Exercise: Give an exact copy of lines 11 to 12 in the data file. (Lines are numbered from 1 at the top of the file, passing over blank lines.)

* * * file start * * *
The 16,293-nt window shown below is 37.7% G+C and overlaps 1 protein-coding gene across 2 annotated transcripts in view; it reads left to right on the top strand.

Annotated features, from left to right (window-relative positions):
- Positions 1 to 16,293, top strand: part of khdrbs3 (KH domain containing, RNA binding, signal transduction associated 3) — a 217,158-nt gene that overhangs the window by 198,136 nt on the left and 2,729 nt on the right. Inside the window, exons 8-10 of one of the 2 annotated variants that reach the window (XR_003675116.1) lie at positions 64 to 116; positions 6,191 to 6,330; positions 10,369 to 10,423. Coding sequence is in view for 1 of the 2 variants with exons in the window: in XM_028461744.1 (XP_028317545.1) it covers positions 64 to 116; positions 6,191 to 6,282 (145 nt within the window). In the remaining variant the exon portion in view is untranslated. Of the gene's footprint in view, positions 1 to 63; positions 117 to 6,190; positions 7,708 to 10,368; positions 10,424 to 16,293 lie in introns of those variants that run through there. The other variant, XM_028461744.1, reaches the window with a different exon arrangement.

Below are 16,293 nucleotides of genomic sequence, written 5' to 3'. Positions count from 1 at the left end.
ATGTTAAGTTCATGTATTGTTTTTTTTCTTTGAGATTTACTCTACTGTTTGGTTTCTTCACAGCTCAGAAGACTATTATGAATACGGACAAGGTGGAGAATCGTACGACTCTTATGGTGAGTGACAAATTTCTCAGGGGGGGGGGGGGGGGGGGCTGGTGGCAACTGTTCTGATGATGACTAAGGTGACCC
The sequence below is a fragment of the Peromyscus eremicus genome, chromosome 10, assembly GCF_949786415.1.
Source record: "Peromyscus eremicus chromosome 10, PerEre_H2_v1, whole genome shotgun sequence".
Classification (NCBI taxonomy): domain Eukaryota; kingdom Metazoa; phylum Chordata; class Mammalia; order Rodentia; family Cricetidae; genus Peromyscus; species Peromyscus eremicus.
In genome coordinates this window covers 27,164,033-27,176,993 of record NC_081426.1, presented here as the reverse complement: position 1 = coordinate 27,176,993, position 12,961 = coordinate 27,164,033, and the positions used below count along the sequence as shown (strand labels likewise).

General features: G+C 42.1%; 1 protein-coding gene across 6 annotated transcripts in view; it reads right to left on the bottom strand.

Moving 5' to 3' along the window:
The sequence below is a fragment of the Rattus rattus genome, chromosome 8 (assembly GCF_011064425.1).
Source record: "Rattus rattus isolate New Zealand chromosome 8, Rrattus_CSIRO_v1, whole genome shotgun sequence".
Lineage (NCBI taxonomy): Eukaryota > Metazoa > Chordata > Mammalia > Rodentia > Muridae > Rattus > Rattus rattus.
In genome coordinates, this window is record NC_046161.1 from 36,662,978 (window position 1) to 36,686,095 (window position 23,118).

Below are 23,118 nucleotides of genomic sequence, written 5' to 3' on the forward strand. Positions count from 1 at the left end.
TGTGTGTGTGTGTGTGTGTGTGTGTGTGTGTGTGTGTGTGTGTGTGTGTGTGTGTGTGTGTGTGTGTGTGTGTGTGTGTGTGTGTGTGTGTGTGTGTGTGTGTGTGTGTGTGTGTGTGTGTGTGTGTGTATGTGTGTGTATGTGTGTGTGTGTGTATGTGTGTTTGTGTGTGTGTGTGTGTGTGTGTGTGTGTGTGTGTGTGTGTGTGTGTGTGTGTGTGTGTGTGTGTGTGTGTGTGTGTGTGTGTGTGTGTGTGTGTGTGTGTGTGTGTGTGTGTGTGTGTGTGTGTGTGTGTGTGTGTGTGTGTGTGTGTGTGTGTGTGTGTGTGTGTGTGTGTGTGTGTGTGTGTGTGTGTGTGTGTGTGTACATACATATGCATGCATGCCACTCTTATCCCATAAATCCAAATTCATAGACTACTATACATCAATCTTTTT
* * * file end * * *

Moving 5' to 3' along the window:
The sequence below is a fragment of the Rattus rattus genome, chromosome 8 (assembly GCF_011064425.1).